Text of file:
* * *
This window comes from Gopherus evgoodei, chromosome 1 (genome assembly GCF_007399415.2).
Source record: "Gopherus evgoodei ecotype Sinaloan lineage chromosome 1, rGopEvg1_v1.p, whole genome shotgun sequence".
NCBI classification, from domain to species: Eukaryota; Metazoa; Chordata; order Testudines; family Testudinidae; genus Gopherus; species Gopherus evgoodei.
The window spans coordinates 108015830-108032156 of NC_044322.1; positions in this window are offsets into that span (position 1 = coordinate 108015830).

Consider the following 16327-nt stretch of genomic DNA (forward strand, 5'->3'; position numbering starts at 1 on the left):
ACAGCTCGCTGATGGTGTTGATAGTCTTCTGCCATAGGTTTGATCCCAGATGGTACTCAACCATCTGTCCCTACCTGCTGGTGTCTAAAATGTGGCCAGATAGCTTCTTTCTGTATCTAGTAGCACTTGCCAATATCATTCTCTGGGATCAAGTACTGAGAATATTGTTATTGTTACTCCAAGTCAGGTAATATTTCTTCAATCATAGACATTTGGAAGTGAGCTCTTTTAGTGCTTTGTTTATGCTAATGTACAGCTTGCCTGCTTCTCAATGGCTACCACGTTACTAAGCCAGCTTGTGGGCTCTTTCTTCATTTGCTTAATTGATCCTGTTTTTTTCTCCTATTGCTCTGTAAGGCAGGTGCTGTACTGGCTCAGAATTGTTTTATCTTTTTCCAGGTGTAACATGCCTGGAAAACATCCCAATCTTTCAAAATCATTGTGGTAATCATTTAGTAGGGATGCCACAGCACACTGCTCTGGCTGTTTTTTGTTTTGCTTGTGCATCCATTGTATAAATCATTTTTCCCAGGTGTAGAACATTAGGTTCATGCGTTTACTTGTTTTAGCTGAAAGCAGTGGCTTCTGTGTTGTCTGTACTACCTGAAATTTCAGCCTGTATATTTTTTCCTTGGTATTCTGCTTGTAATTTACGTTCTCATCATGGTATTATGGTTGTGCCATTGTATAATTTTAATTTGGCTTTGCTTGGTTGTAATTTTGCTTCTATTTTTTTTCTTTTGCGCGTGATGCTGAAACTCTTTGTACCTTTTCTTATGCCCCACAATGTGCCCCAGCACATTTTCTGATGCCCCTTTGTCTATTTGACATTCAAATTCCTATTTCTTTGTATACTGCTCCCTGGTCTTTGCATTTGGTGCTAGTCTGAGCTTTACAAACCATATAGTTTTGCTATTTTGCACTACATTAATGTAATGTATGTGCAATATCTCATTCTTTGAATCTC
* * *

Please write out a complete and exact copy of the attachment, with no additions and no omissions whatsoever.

This window comes from Gopherus evgoodei, chromosome 1 (genome assembly GCF_007399415.2).
Source record: "Gopherus evgoodei ecotype Sinaloan lineage chromosome 1, rGopEvg1_v1.p, whole genome shotgun sequence".
NCBI classification, from domain to species: Eukaryota; Metazoa; Chordata; order Testudines; family Testudinidae; genus Gopherus; species Gopherus evgoodei.
The window spans coordinates 108015830-108032156 of NC_044322.1; positions in this window are offsets into that span (position 1 = coordinate 108015830).

Consider the following 16327-nt stretch of genomic DNA (forward strand, 5'->3'; position numbering starts at 1 on the left):
ACAGCTCGCTGATGGTGTTGATAGTCTTCTGCCATAGGTTTGATCCCAGATGGTACTCAACCATCTGTCCCTACCTGCTGGTGTCTAAAATGTGGCCAGATAGCTTCTTTCTGTATCTAGTAGCACTTGCCAATATCATTCTCTGGGATCAAGTACTGAGAATATTGTTATTGTTACTCCAAGTCAGGTAATATTTCTTCAATCATAGACATTTGGAAGTGAGCTCTTTTAGTGCTTTGTTTATGCTAATGTACAGCTTGCCTGCTTCTCAATGGCTACCACGTTACTAAGCCAGCTTGTGGGCTCTTTCTTCATTTGCTTAATTGATCCTGTTTTTTTCTCCTATTGCTCTGTAAGGCAGGTGCTGTACTGGCTCAGAATTGTTTTATCTTTTTCCAGGTGTAACATGCCTGGAAAACATCCCAATCTTTCAAAATCATTGTGGTAATCATTTAGTAGGGATGCCACAGCACACTGCTCTGGCTGTTTTTTGTTTTGCTTGTGCATCCATTGTATAAATCATTTTTCCCAGGTGTAGAACATTAGGTTCATGCGTTTACTTGTTTTAGCTGAAAGCAGTGGCTTCTGTGTTGTCTGTACTACCTGAAATTTCAGCCTGTATATTTTTTCCTTGGTATTCTGCTTGTAATTTACGTTCTCATCATGGTATTATGGTTGTGCCATTGTATAATTTTAATTTGGCTTTGCTTGGTTGTAATTTTGCTTCTATTTTTTTTCTTTTGCGCGTGATGCTGAAACTCTTTGTACCTTTTCTTATGCCCCACAATGTGCCCCAGCACATTTTCTGATGCCCCTTTGTCTATTTGACATTCAAATTCCTATTTCTTTGTATACTGCTCCCTGGTCTTTGCATTTGGTGCTAGTCTGAGCTTTACAAACCATATAGTTTTGCTATTTTGCACTACATTAATGTAATGTATGTGCAATATCTCATTCTTTGAATCTC